On a recent trip to Ft. Bragg I had a chance to grab coffee with S.O.C.P founder Greg Thompson. After exchanging some wrestling stories from the past, we got down to business and he gave me the run down on the direction he's going his S.O.C.P program and some other initiatives.
I've personally been through Deiter's CQD course a few times and am a better operator for it. The course blends weapons and fighting and has some excellent stress scenarios that has left more than a few humbled---including myself (e.g. the hooded box). I asked Greg what the major difference in philosophy between his system and Dieter's. He answered right away. "Dieter's system doesn't account for blindside attacks, all his stuff is from the 12". This made sense to me right away, and I honestly couldn't remember ever doing blindside training at Dieter (unless he's doing something different these days).
I can tell you that this made an impression on me. I've been in a few tight shipboard spaces where getting at guys is tough and you're exposed to multiple threats.
This was apparently the case when a friend and former platoon mate of mine killed a guy at close quarters with his knife (off the coast of Somalia). A skinny had jumped an assault team member and he couldn't get a clear shot without risk. Solution? Move in close with a combat blade (we'll cover Greg's new knife later) and take care of business.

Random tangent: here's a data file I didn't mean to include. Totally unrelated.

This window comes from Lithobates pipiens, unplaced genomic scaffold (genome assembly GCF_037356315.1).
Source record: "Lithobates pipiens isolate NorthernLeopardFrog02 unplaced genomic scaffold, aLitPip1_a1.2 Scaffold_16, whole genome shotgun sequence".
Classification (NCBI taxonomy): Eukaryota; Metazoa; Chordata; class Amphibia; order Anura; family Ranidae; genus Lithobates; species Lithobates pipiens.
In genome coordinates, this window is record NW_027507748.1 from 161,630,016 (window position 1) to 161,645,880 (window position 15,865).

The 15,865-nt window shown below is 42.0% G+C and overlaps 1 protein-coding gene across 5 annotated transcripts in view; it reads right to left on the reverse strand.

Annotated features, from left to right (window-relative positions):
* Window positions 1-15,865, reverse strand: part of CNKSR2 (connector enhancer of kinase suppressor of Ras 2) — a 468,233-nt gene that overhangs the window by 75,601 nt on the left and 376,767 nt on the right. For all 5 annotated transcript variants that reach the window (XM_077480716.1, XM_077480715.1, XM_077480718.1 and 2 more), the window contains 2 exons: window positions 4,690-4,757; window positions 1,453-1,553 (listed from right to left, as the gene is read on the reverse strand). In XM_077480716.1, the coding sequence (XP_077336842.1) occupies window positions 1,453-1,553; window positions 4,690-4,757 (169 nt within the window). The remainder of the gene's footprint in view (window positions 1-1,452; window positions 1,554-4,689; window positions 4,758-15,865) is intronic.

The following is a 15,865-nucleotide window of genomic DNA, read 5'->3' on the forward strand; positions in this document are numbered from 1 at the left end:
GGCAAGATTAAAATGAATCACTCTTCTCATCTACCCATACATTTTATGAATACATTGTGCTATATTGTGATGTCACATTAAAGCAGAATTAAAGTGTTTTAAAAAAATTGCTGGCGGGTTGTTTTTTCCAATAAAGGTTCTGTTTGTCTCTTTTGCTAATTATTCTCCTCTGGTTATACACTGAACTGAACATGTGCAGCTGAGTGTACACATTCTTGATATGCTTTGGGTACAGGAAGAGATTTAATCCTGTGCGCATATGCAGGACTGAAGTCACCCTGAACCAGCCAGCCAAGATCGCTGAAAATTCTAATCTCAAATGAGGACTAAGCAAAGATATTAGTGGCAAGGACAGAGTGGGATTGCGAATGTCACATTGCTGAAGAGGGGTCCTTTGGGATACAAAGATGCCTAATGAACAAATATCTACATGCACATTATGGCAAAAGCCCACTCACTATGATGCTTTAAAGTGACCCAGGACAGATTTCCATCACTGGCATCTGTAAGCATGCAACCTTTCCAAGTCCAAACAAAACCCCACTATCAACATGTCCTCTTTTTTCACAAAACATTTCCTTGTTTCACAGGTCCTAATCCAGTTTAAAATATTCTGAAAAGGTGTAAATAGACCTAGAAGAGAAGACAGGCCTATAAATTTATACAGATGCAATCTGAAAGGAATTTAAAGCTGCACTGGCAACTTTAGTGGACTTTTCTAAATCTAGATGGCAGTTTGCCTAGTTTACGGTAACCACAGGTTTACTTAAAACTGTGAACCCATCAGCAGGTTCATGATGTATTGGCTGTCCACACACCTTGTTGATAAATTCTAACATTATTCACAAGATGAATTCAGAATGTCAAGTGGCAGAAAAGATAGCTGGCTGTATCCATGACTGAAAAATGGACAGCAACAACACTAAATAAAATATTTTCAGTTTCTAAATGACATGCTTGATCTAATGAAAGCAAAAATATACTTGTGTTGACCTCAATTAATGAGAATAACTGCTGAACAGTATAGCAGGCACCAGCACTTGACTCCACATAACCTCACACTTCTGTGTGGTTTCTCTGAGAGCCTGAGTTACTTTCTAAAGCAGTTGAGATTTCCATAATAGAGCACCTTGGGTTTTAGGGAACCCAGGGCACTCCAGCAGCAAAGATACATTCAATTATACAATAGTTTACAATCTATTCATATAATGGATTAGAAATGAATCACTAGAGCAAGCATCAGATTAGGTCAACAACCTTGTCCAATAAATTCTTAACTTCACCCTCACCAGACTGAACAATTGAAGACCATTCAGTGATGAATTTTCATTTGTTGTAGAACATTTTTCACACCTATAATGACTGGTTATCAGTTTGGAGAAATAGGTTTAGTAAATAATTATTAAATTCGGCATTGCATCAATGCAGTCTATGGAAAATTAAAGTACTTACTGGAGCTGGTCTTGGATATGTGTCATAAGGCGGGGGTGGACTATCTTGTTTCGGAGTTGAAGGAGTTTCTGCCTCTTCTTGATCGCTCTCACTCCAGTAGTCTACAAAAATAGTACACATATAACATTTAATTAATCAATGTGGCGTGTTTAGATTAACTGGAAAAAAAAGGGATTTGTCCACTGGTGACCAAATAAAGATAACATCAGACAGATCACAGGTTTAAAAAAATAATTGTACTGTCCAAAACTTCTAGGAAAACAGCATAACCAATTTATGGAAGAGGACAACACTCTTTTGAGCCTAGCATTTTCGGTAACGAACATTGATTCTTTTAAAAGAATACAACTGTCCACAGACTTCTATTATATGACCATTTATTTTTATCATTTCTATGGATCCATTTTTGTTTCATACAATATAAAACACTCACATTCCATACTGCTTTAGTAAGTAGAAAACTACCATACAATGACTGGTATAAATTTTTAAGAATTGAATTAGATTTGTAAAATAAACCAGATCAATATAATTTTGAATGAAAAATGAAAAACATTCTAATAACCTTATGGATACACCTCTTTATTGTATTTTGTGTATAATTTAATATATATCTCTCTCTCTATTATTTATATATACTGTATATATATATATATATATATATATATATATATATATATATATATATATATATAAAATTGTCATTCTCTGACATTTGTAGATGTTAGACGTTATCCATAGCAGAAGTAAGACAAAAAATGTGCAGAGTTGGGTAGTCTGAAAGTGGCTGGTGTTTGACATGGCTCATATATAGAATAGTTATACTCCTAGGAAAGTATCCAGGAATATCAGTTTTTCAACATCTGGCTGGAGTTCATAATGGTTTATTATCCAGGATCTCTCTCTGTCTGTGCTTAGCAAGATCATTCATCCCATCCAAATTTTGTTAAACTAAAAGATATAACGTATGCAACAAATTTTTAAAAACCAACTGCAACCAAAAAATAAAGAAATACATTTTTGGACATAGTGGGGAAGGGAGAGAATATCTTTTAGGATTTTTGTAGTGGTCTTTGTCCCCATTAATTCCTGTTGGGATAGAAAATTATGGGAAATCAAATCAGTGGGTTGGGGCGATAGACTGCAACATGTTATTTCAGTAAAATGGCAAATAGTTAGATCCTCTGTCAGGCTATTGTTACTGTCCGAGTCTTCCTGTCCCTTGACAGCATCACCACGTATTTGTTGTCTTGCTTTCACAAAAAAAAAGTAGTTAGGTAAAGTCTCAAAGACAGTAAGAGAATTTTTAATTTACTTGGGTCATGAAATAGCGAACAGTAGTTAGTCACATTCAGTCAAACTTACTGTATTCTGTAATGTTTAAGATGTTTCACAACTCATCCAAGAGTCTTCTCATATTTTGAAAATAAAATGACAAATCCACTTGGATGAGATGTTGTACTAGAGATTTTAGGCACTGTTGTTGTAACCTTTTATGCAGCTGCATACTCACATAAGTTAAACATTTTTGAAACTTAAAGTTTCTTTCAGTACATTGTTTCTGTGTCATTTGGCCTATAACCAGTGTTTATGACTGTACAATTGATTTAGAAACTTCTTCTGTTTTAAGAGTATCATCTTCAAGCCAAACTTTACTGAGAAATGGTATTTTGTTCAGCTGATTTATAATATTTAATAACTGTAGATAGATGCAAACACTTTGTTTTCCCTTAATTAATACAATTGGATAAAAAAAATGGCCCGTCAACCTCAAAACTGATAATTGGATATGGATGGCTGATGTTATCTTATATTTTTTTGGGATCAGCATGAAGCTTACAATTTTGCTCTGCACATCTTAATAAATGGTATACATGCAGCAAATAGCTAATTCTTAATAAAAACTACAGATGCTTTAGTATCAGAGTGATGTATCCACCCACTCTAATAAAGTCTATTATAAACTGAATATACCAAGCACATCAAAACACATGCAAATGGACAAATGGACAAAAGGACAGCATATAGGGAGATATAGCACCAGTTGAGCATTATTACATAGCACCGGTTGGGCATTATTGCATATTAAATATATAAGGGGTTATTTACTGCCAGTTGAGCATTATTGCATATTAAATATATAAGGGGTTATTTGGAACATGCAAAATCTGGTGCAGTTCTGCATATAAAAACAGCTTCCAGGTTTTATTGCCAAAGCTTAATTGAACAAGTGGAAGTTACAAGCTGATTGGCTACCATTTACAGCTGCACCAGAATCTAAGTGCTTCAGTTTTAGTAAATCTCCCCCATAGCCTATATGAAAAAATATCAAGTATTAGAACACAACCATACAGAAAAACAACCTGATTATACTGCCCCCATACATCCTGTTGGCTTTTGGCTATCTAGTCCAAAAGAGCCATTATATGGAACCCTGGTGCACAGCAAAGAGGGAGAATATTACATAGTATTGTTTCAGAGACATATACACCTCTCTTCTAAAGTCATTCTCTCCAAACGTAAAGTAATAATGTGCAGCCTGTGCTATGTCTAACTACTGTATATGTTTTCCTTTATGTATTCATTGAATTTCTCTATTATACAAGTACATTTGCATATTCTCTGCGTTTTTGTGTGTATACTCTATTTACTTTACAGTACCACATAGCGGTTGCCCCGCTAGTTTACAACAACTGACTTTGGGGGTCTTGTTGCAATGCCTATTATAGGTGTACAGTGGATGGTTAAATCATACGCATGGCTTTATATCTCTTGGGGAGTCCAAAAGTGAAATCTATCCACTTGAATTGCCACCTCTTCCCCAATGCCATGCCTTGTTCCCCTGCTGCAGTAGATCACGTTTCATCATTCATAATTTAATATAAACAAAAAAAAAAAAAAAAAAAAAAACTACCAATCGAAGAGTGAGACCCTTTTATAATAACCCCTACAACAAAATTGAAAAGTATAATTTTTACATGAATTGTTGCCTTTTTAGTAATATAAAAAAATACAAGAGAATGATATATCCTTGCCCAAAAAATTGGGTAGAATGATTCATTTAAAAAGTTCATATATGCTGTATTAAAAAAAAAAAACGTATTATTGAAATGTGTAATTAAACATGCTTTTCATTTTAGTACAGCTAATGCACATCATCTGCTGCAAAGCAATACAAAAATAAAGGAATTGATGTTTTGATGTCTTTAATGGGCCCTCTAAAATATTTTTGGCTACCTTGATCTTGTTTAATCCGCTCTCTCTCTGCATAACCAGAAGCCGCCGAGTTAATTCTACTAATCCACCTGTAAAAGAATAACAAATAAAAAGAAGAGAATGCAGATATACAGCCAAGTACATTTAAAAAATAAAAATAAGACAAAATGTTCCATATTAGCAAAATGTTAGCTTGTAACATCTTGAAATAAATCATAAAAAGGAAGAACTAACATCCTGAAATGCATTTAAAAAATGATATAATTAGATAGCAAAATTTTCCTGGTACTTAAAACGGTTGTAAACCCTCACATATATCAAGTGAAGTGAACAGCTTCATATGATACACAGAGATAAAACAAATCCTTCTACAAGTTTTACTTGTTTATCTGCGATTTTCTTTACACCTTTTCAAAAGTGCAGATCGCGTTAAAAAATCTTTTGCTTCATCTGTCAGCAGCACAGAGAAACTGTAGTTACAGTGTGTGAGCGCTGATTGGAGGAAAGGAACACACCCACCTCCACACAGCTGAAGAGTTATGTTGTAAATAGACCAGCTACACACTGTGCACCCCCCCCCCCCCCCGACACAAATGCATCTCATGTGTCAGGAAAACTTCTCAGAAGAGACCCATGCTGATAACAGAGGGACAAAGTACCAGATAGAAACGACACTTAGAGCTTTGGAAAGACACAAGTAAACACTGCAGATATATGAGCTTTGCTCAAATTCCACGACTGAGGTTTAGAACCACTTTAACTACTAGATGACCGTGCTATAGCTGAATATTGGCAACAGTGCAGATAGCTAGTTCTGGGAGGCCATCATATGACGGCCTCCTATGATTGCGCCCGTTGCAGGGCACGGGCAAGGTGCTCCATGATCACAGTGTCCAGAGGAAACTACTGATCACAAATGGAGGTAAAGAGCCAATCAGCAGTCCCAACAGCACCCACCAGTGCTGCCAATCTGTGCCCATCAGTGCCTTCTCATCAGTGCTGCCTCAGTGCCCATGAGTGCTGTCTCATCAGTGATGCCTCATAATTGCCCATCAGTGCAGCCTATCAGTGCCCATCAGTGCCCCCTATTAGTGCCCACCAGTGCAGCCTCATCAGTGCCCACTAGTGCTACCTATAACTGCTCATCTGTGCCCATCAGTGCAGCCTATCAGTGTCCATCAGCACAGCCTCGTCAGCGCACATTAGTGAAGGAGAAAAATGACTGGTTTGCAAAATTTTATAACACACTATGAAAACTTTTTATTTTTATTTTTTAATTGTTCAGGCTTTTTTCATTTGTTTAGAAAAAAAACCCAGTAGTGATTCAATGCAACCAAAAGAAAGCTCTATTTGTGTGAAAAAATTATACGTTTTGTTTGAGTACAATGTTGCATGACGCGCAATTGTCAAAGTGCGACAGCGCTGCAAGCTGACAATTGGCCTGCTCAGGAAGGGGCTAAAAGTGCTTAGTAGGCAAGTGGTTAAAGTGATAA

Greg is doing a lot of training with the Army at Bragg, LE units and although he denied it, I suspect he's working behind the wire with some tier one folks too.
Check out his site http://www.ussocp.com/
The Dieter course has its place, but Greg's system is legit and covers down on some serious gaps in the CQD philosophy. Variety is good and S.O.C.P is solid in our opinion.
More on S.O.C.P
SOCP was developed by Greg Thompson following the War on Terror. As operators returned from the field, they would discuss with Thompson the tactical problems they encountered, that over time tended to show a predictable pattern: a surprise attack on an operator by an individual which takes place in the residence of a high value target (HVT). These characteristics, as they were identified, were combined to form the SOCP Core Concepts:
- Fighting in kit with weaponry
- Weapon transition and retention, standing or on the ground
- 360 ambush attacks into and over objects
- Fighting multiple assailants solo or as a team
- Compliant and non-complaint cuffing and vehicle extraction
- Force continuum (Lethal/less-than-lethal options)
- Technique "linkage"